Class/team/individual product: Construct a flipbook demonstrating a machine moving objects from place to place. What simple machines are operating?
Cooperative Activity: Wheel and Axle Activity
Materials: Thick cardboard, straight pins or small paperclips, straws, bendable wire, thick paper, pie tins, pencils, scissors, board for a ramp, measuring tool (uninstalled doorknob)
The wheel and axle is a lever that moves in a circle. A wheel and axle is made from a wheel that turns on a center post. Show display of wheels and axles and discuss that the larger the wheel, the more mechanical advantage you gain. Compare roller skate wheels, with bicycle wheels, with automobile wheels. Demonstrate the mechanical advantage by having students try to turn a doorknob without the knob. Is it hard to turn? Try it with the knob attached. Is it easier? Have students create a variety of wheels and axles using cardboard for wheels and a straw and wire for the axle. Record the wheel diameter and the distance each set travels down a ramp. Make sure students are measuring from the bottom of the ramp to the wheel and axle stopping point straight out, not at an angle. Record information in a table, organize from smallest to largest wheel size and then graph data into a line graph
Home/School Connection: Ask family member what machine they remember their parents and grandparents using often.
These activities can be incorporated as time allows or used as a form of assessment for understanding.
Students will complete an activity trying to lift a brick upright using only a skewer and pebbles. Pass out materials to each group. Tell students that the brick is an obelisk, a stone pillar that stands upright which usually narrows to a pyramid shape at the top.
"A great ruler would like it put up outside of his palace. You may not touch the brick with your hands. You will use the bamboo skewers for your lever, and the pebbles for support stones." Give students an opportunity to explore ways that they might lift the brick. Tell groups to record what class of lever they are using, what difficulties they had trying to erect the obelisk, and how they overcame them. At the end of the allotted time, have students measure how far the top of their brick is from the desk.
Place a variety of objects that incorporate a simple machine into their makeup in brown paper bags. Place these bags at stations around the room. Have groups move through the room to identify the object, its use, and the simple machine involved in its use. Give groups approximately 60 seconds at each station. (Some good items would be a manual can-opener, a corkscrew with arms, a clamp, scissors, picture of a bike, doorknob, mini blinds, tweezers, screw, a corkscrew without arms…)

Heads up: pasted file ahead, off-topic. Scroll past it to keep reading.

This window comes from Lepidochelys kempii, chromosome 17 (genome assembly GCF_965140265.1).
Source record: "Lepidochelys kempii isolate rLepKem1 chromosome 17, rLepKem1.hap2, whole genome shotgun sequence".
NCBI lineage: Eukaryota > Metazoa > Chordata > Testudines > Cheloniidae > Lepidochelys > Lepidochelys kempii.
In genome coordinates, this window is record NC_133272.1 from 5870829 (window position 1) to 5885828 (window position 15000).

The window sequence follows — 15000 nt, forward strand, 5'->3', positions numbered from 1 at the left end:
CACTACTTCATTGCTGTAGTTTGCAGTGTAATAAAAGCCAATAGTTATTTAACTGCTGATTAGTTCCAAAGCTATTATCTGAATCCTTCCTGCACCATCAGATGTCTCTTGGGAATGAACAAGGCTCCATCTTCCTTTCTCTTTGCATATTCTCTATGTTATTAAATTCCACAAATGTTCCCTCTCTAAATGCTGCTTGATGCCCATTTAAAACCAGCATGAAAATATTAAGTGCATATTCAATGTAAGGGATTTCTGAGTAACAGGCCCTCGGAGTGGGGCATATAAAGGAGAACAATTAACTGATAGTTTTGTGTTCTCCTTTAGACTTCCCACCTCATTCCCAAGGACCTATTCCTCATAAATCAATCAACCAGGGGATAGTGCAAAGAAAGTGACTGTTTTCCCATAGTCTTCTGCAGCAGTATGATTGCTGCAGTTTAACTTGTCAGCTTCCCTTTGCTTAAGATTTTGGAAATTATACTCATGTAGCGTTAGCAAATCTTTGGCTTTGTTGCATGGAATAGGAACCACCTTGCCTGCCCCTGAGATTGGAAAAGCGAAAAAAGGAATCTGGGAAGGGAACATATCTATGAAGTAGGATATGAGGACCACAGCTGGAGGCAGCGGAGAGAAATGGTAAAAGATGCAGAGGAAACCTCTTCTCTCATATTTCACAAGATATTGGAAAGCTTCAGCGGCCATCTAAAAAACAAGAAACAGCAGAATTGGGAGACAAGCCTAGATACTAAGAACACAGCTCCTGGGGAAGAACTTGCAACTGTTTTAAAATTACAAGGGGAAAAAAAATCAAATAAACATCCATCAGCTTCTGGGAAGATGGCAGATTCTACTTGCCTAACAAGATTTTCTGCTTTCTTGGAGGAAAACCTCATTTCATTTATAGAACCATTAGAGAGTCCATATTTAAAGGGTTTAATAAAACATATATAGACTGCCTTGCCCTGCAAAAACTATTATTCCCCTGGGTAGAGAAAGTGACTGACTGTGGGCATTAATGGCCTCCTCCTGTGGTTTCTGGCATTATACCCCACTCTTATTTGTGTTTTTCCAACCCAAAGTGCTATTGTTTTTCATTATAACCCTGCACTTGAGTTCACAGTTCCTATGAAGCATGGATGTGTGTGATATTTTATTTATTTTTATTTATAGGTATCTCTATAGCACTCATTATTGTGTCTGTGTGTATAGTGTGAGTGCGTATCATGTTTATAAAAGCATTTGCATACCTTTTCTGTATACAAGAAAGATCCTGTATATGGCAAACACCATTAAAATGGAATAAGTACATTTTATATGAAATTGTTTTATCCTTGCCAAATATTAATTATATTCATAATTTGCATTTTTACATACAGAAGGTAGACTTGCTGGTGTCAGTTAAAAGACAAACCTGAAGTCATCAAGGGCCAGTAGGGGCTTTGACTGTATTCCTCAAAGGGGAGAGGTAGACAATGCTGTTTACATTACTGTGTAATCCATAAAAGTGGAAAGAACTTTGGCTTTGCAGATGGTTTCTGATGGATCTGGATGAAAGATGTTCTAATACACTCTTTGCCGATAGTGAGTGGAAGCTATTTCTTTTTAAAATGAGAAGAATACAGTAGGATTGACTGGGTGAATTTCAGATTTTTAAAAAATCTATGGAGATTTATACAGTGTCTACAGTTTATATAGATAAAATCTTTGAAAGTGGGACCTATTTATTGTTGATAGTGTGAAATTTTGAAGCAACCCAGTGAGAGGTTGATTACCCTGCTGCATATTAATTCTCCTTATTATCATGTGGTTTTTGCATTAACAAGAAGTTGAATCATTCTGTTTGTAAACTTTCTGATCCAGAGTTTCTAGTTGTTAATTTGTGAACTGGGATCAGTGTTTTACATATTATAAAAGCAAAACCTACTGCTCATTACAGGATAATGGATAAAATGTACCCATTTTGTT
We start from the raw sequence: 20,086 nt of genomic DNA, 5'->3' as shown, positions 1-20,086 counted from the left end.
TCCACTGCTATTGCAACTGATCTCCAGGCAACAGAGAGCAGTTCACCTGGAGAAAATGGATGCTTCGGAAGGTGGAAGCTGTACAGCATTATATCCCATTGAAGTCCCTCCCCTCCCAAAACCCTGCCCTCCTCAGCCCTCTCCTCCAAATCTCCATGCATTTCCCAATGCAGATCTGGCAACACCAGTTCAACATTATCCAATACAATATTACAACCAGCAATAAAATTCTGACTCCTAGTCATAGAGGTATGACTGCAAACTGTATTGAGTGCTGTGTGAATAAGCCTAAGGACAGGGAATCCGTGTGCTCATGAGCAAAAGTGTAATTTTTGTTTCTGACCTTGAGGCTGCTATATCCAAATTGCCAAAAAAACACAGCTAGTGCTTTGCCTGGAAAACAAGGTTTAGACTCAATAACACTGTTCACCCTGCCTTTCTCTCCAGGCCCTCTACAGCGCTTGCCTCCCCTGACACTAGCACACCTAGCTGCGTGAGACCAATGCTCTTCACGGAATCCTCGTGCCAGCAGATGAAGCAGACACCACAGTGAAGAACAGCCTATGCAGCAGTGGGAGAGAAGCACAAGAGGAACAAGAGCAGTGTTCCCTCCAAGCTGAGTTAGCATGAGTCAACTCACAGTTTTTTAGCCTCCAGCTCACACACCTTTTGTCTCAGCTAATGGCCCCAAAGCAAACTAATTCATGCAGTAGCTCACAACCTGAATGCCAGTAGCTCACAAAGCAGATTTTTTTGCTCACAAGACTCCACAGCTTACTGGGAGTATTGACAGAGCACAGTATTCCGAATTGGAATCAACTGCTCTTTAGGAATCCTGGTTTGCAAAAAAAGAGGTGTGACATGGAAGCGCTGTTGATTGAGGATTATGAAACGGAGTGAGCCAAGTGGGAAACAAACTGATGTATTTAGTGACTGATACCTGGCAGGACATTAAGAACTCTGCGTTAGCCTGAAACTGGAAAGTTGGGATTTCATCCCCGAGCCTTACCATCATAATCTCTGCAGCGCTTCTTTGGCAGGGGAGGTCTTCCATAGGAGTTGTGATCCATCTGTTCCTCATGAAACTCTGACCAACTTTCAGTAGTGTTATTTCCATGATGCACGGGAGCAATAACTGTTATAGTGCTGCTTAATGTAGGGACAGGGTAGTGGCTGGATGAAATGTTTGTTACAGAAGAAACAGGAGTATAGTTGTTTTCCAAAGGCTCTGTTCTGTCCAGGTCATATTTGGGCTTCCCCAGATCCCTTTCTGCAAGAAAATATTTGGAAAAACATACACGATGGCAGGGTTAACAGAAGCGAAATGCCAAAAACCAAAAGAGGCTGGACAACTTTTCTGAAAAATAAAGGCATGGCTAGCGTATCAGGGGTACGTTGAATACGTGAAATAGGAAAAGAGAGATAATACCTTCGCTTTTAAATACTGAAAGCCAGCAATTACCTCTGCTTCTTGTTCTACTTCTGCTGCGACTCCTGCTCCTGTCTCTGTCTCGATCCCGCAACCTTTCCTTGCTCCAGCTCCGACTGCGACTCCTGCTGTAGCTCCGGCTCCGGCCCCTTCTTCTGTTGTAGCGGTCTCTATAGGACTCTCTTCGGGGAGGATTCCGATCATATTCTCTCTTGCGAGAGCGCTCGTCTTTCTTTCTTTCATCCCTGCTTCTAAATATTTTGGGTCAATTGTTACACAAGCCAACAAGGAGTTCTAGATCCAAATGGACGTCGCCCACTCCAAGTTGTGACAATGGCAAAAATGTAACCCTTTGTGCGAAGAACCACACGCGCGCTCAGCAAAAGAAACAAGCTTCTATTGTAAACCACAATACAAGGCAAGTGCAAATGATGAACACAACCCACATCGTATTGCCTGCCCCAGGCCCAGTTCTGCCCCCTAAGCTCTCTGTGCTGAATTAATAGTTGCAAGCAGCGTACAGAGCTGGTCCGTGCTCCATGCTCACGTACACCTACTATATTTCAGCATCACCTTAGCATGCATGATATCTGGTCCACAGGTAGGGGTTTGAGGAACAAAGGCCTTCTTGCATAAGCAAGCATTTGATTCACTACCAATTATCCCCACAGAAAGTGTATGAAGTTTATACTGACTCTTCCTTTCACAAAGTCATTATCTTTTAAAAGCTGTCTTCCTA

Read "The Important Book" to students. This is a picture book about what is important in the story character's life. There is a pattern to how each item is written about. In The Simple Machines Important Book, students will write about simple machines in general, and then individually about each. Students design the book as they would like.
Students are told that there is a big order coming in to the school, and they have been asked to help unload it because the principal has heard they know all about simple machines, and that they can make the work easier. Students will brainstorm and then write a plan for unloading the order from the truck, bringing the order into the school, and delivering the items to their correct location.
Read "Real McCoy: The life of an African-American Inventor" by Wendy Towle to class. Discuss what it means to say "It's the real McCoy!" Give each group a large piece of sandpaper, a matchbox car, and some oil. Have students push the matchbox car across the sandpaper. Instruct them to pour the oil into the center of the sandpaper. Now have them try to push the matchbox car across the sandpaper. Discuss the importance of lubrication and how it reduces friction in machines. Why was it important to have the real McCoy? How did McCoy come up with his invention? Discuss that engineer's jobs are to create things to solve problems they are faced with.